2.   Flemish citizens’ information sources on energy conservation

The study highlighted that respondents come across information on energy conservation via various sources, that are not always trustworthy. Important to note is that very few respondents mentioned direct government communications as one of these channels. Many were unaware of energy-related information disseminated through the Flemish government’s social media channels, such as the accounts of the Flemish Energy and Climate Agency (VEKA) or of the Flemish Regulator of the Electricity and Gas Market (VREG), which are the main government channels to communicate about these topics. This suggests a limited knowledge of and reach of citizens online. To effectively convey energy-related messages, the Flemish government needs to promote its communication channels to a wider audience and tailor its communication approach to different target groups.

Young people, in particular, revealed that they primarily receive information on energy conservation from teachers at school and their parents, with news media also playing a role. However, they consider their school as the primary source of information, as most of them indicated infrequent news consumption. Regarding the government’s social media communication, young people expressed a lack of interaction, attributing it to their age.

Louise, aged 15: ‘Ouch? Yes, given that I am not yet eighteen I think that is hard to say because I am still young. I think everything mainly goes via my parents and via school and me and the government that’s pretty… little. Yes of course they will have an impact, but I think I’m still too young to have that direct interaction.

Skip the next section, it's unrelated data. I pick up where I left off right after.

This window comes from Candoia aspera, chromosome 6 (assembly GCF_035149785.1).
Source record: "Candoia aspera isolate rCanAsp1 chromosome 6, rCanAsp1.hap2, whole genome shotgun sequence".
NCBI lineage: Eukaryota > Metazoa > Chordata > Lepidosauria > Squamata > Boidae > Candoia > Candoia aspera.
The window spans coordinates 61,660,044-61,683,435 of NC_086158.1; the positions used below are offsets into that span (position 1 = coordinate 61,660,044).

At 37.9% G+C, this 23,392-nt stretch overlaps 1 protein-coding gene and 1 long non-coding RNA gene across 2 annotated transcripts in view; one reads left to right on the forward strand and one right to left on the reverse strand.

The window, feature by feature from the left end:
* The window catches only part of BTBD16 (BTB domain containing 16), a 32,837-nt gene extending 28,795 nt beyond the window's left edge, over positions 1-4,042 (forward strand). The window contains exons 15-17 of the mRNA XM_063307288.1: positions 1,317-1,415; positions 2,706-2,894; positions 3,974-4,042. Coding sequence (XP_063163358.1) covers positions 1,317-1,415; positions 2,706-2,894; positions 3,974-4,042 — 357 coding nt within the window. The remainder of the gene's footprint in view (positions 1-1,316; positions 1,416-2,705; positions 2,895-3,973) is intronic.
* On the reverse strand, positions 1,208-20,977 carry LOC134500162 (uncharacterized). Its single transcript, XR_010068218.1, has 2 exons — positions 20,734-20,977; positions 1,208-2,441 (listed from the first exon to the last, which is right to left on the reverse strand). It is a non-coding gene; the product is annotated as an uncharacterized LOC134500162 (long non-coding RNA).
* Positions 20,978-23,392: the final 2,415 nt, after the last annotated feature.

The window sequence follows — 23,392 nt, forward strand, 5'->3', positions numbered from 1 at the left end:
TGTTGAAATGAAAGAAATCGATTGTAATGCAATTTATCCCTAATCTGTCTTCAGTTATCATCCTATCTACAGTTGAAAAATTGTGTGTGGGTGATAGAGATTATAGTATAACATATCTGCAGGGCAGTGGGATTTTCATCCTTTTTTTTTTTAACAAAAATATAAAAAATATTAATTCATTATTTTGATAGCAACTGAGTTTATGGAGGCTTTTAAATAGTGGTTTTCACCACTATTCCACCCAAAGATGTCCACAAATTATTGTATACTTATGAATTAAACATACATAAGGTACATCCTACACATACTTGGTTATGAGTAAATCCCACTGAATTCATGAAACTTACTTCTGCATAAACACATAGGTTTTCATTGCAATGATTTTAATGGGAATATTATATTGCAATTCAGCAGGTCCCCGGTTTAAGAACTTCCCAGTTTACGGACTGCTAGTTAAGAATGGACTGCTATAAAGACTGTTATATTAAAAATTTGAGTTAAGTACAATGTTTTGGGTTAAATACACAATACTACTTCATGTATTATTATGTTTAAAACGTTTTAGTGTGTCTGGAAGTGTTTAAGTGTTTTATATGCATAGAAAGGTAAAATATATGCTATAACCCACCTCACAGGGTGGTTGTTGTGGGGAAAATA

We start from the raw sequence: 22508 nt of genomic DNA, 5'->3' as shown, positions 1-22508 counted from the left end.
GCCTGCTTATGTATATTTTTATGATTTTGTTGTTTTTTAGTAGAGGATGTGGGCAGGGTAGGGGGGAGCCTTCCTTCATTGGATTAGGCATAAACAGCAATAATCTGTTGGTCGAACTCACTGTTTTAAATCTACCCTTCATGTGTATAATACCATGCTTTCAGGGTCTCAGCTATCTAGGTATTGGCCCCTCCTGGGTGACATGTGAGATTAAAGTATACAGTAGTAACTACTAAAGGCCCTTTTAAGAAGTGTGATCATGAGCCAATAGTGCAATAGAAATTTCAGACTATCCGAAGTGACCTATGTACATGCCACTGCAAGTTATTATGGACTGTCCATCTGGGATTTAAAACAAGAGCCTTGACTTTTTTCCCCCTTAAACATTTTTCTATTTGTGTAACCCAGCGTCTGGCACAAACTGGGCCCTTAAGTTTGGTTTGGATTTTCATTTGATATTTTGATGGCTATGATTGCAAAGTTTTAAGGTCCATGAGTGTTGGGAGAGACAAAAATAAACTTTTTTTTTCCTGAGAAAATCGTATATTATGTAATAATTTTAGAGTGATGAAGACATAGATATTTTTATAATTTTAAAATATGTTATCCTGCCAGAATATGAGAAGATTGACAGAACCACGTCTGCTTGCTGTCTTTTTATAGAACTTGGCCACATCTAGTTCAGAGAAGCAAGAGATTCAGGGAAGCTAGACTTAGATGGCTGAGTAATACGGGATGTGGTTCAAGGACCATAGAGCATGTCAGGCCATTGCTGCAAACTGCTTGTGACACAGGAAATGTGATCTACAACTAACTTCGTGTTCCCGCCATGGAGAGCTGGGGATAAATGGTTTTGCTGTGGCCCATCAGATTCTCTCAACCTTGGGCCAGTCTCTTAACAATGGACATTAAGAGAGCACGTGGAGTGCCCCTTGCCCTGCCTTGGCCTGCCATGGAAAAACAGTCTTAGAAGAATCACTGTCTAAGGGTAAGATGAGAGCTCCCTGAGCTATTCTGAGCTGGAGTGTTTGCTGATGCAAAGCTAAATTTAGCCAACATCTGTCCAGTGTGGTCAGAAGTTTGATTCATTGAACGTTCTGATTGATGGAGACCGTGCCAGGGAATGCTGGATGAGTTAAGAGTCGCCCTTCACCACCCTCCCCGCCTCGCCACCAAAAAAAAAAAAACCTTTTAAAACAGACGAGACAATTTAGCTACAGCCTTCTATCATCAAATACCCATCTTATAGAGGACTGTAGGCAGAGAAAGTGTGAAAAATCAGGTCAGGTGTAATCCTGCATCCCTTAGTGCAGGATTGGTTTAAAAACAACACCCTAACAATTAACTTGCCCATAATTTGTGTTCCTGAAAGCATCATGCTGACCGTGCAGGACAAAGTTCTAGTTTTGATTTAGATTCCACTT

Young people recommend an increased investment in diverse social media channels to effectively engage with them. Currently, the government concentrates its efforts on platforms such as Twitter, Facebook, and LinkedIn. However, these are not as popular among young people. As one respondent, Celeste (aged 17), pointed out, ‘Almost no one of our age is on Facebook anymore.’ Ella (aged 17) mentioned: ‘Twitter, LinkedIn, Facebook […] are all channels that I don’t really use, are they also on Instagram?’. The feedback from respondents underscores that channels like Instagram and TikTok hold more appeal for reaching a younger audience.

The main information sources for the adults interviewed were traditional news media, social media, and most importantly, their energy providers. This target group is also more up to date with governmental communication, especially communication on energy conservation incentives. However, the fact that there are multiple agencies with different social media channels, leads to a complex web of information sources: ‘Honestly, […] I don’t know the exact names. Yes, those grants will come from the Flemish government. But what the name of that agency exactly is? That I don’t know’ (Gerard, aged 58). This makes it clear that also working adults are not familiar with the different social media pages of energy agencies of the government.

Seniors are less familiar with digitalisation and prefer traditional media channels such as television and radio. The respondents use the internet only moderately, they use e-mails, Facebook, and Google, but they are not familiar with the digital channels of the Flemish government. Nevertheless, most of the respondents are aware of the information from the Flemish government on energy efficiency via traditional media channels.